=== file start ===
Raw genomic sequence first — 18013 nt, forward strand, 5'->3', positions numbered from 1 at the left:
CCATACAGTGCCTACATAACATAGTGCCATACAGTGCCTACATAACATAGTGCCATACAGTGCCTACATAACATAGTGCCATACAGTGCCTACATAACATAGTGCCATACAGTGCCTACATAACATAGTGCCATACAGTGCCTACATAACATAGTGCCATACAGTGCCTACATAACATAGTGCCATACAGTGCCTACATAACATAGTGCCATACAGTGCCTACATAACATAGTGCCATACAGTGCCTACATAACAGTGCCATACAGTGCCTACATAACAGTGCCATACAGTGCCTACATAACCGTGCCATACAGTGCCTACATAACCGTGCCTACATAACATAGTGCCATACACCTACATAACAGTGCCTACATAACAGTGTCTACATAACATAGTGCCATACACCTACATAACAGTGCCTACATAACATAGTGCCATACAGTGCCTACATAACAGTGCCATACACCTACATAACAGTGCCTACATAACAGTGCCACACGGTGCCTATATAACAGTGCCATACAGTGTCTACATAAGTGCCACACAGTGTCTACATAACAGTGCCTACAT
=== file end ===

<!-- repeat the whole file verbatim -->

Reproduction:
Raw genomic sequence first — 18013 nt, forward strand, 5'->3', positions numbered from 1 at the left:
CCATACAGTGCCTACATAACATAGTGCCATACAGTGCCTACATAACATAGTGCCATACAGTGCCTACATAACATAGTGCCATACAGTGCCTACATAACATAGTGCCATACAGTGCCTACATAACATAGTGCCATACAGTGCCTACATAACATAGTGCCATACAGTGCCTACATAACATAGTGCCATACAGTGCCTACATAACATAGTGCCATACAGTGCCTACATAACATAGTGCCATACAGTGCCTACATAACAGTGCCATACAGTGCCTACATAACAGTGCCATACAGTGCCTACATAACCGTGCCATACAGTGCCTACATAACCGTGCCTACATAACATAGTGCCATACACCTACATAACAGTGCCTACATAACAGTGTCTACATAACATAGTGCCATACACCTACATAACAGTGCCTACATAACATAGTGCCATACAGTGCCTACATAACAGTGCCATACACCTACATAACAGTGCCTACATAACAGTGCCACACGGTGCCTATATAACAGTGCCATACAGTGTCTACATAAGTGCCACACAGTGTCTACATAACAGTGCCTACAT